Early jazz brass solos were confined to the cornet/trumpet and trombone; then the pre-War period saw growing use of the valve trombone and later the fleugel horn. Since that time, a miscellany of other brass instruments has gradually been introduced, mainly from the classical sphere, and to-night John Bell, himself a player of some of these infernal machines, takes a lightning look at some of the instruments that have surfaced in the jazz world with varying degrees of success – bass trumpets, tubas, euphoniums, mellophones, Wagner tubas, etc.
An evening of tracks that have newly arrived on members’ CD players, giving them the opportunity to share the sounds that have got them smiling and enthusiastically tapping their feet in 2015, however they’ve been acquired.
Simon presents an ‘evening of two halves’ – firstly, Victor Feldman’s UK studio recordings on Tempo, Esquire, etc. from the 1940s and 1950s, and then a second half of PREVIOUSLY UNRELEASED tracks recorded during his 1960s trips back to London, after he had cemented his reputation as one of the stars of the US jazz scene. There will be material taped at Ronnie Scott’s, and for the BBC, with musical colleagues that (surprise! surprise!) include Tubby Hayes – another great KJS exclusive from Simon.
Bill turns estate agent as he puts together a portfolio of prime addresses with jazz credentials, from Basin Street to the Moon, enlisting the help of Cannonball Adderley, The Wee Trio, and other ear-catching musicians to impress you with that musical ‘wow factor’.
Chris presents an evening of compositions all bearing the title “……….. Blue”. His choices range from Fats Waller’s “Black And Blue” to Mongo Santamaria’s “Afro Blue”, proving there’s more than just one ‘kind of blue’.
The traditional New Year alphabetic opener by the Secretary this year reaches the letter ‘P’, a relief after last year’s struggle with the ‘O’s. Included in the selection, stretching from ‘Hot Lips’ Page to Janet Putnam, will be some predictable famous names like Parker, Pepper and Peterson.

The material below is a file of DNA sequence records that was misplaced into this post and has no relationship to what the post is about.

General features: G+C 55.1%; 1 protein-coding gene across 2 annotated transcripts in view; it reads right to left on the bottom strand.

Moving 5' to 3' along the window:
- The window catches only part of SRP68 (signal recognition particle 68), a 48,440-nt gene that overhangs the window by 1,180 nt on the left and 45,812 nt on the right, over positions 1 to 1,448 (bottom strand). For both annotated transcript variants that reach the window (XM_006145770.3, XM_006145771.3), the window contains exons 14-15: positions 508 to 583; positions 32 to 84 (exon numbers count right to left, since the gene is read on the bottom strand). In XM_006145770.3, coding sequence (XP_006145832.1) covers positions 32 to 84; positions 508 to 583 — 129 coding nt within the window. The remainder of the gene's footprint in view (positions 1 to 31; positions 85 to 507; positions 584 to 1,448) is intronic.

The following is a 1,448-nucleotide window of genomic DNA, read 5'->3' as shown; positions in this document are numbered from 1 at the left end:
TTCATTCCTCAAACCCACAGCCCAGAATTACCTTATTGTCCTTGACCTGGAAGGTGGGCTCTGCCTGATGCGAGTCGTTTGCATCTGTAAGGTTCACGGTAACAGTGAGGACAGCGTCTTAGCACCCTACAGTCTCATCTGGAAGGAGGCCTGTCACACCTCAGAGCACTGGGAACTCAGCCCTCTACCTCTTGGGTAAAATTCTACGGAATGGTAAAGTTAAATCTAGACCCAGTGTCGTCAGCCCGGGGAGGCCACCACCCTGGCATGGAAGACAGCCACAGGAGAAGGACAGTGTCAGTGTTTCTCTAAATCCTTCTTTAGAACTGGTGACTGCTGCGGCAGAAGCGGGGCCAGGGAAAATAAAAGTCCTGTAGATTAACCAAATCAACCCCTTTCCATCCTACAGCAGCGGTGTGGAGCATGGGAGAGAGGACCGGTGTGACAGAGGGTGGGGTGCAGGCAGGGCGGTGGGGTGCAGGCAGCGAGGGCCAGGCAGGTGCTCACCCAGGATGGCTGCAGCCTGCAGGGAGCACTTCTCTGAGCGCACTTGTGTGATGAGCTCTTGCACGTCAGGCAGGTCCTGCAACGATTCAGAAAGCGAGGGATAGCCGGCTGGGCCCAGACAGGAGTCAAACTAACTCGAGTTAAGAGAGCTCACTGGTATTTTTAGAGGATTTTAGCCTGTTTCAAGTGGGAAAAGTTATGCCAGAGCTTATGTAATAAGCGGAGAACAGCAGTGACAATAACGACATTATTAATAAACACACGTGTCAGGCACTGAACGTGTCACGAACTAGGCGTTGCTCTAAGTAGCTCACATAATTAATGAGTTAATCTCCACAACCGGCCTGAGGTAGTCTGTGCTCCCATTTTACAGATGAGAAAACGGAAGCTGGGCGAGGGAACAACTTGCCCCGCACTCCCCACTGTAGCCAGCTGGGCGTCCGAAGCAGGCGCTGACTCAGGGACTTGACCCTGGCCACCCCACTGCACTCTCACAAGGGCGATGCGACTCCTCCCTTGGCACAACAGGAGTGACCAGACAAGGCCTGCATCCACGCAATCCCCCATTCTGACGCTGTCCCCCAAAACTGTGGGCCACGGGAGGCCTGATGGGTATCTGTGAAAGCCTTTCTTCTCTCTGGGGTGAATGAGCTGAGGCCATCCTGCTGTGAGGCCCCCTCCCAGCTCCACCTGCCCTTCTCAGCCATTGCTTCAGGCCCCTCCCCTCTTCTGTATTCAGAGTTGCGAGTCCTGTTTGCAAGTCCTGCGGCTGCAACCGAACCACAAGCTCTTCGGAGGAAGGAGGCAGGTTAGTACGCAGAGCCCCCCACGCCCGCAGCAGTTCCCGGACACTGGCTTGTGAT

A convivial evening, with the generosity of our Treasurer ensuring members are suitably fed and watered. Bring your own seasonal jazz sounds to ensure the evening goes with a swing.
Last year’s ‘smart-ass’ winner sets the questions for this year’s quiz. He even promises to give you all the right answers………….but not necessarily in the right order! Come and do friendly battle with fellow members for the coveted KJS trophy, and listen to some great music in the process.
An evening of mature Art Pepper as Mick picks up the story of his life and music from 1959 until his final recording a fortnight before his death in June 1983. There will be performances on clarinet and tenor as well as his more familiar alto sax, with his own groups and in the stellar company of the likes of Marty Paich and Barney Kessell.
No, not Dan Dare, Jet Morgan, or even John Glenn, but Sun Ra with whom we travel the spaceways from Birmingham, Alabama, to Chicago and New York via Saturn. Sun Ra’s discography is extensive, exciting and eclectic, and Graham’s trip will take us from his early work, reminiscent in some ways of Fletcher Henderson, to Free Jazz, taking in Swing and Bebop along the way.
This year sees the centenary of the birth of two of the greatest singers associated with our music. Whether Frank Sinatra has a place in the jazz world has often been debated, but as someone who acknowledged the influence of Lester Young, to-night we’ll put aside that debate; while in Billie Holiday’s case, her jazz credentials have never been in question. So to-night is a ‘bring-your-own’ evening of recordings by Sinatra and ‘Lady Day’, and maybe versions by other musicians of the small number of superior songs they both wrote.